Following Chris Samuel’s suggestion, I pulled down version 1.96 of bonnie and built it. The machine I am using now is a Scientific Linux based system, with Scalable Informatics 18.104.22.168 kernel. Scientific Linux is yet another RHEL rebuild. This is a customer requested distribution for this machine.
SL suffers from the RHEL kernel, which is IMO inappropriate for use as a high performance storage system kernel. Workload patterns our customers wish to test regularly crash the RHEL distro kernels. These kernels are missing features they need (like xfs), and have numerous misfeatures (4k stacks, backports, …) which do compromise stability under heavy load. I have been informed that Redhat has started supporting xfs, in large part due to customer demand, but to specific named accounts only. This is unfortunate. Then again, as SGI has been the primary developer of xfs, and SGIs future had/has been in doubt, it would be prudent to look for alternatives. Ext4 and btrfs are obvious choices, but both are too early for serious consideration for large data storage. Pohmelfs, and nilfs2 are also somewhat early.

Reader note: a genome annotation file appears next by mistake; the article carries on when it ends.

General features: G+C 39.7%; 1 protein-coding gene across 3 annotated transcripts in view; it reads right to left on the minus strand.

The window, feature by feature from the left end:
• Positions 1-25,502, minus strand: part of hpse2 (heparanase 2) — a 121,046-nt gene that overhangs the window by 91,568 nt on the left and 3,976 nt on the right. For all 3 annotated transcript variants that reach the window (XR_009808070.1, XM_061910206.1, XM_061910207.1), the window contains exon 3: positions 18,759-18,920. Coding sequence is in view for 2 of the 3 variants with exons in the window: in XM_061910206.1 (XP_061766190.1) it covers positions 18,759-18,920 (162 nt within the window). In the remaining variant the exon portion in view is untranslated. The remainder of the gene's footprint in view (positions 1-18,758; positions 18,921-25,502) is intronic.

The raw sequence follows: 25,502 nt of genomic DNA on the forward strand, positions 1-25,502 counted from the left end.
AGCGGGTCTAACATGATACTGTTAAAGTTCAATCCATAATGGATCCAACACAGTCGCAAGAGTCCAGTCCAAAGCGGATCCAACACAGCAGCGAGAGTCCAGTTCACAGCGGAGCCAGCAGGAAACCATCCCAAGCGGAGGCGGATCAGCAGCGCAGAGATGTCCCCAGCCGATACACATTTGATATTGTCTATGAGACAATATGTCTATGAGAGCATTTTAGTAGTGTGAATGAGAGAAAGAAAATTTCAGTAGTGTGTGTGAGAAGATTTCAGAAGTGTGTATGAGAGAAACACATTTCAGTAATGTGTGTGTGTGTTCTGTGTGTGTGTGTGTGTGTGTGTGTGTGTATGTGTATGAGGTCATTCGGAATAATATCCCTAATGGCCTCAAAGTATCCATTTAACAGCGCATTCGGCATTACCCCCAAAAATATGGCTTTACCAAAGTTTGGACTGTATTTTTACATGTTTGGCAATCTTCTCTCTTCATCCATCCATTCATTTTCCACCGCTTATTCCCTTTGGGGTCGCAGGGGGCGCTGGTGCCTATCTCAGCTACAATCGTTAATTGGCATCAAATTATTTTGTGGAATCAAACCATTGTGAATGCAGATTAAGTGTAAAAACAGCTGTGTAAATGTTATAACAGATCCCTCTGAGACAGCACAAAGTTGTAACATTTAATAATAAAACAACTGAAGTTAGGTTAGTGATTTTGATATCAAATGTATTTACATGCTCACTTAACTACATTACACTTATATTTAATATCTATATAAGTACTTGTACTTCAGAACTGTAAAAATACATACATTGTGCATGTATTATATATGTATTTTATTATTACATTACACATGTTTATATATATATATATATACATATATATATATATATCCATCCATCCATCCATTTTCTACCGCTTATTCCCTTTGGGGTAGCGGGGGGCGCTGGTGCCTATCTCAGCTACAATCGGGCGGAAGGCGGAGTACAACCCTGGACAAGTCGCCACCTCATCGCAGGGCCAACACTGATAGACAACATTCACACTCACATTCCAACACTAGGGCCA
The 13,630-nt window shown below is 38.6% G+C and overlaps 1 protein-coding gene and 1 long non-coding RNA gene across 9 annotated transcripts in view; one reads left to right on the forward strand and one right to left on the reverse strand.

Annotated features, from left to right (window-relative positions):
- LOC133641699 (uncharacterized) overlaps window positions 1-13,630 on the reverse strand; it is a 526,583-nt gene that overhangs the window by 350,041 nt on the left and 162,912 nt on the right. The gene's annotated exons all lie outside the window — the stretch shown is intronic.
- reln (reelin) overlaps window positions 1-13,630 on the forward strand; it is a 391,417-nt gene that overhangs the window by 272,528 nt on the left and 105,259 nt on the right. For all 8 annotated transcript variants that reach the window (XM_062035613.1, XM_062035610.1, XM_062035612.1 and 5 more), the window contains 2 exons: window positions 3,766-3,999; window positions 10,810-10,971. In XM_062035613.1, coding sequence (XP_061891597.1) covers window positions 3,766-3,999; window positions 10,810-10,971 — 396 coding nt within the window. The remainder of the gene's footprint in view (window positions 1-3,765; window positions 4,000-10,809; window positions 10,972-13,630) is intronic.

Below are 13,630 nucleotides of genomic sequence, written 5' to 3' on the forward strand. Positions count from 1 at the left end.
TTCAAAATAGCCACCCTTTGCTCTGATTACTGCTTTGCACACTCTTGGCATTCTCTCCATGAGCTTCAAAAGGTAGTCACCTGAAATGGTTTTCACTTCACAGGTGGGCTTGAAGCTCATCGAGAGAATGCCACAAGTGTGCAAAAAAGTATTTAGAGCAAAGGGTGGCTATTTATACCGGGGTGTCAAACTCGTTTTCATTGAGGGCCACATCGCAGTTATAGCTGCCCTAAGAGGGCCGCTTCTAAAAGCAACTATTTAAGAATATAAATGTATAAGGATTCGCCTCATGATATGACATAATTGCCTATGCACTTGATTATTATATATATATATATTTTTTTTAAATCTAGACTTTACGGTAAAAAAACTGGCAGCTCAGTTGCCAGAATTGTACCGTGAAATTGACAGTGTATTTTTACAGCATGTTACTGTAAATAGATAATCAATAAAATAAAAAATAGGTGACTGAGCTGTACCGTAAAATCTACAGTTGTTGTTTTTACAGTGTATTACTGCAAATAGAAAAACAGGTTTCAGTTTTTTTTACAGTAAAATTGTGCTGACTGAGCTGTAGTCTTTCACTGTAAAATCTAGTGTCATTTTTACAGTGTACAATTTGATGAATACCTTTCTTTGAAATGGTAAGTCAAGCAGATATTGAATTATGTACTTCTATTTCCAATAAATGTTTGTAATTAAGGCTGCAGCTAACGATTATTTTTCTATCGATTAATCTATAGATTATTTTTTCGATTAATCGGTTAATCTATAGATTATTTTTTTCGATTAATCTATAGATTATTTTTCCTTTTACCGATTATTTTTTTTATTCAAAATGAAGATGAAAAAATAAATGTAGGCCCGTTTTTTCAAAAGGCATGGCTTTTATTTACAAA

This doesn’t stop people from running benchmarks, and most of the benchmarks we have seen here are … well … not doing a good job testing what they purport to test. This was/is my bone to pick with bonnie. More in a moment.
As a benchmarker, one thing you absolutely must do is understand your measurement tool, how it interacts with your system, and what, with precision, you are actually measuring. Far too often we see and read of ‘benchmarks’ which aren’t of the system the authors claim they are. We have seen people try to benchmark I/O using cache based read/write for I/O sizes far less than ram. Which only exercises the cache and the eventual file system flush code, not the file system, nor the I/O system. Yet these ‘benchmarks’ are taken at face value, with results reported, analyzed, used to compare systems. When all you are really doing is comparing cache. The folks doing this are in good company. We have seen this in popular web sites, as well as national labs. The latter doesn’t make the failed technique any better, it just makes it that much more important to educate about.
If I want to benchmark I/O, I want, curiously, I/O to occur. If I want to benchmark computation, I want, again curiously, computation to occur. Its easy to see if I/O is occurring. Look for blinking lights on drives. If data is getting out to your drives, chances are you will visually see this.
Bonnie++ 1.96 doesn’t do cached writes very effectively. I can see this in the disk activity lights, and in the reported performance. In fact, what I am seeing looks something like this (according to bonnie)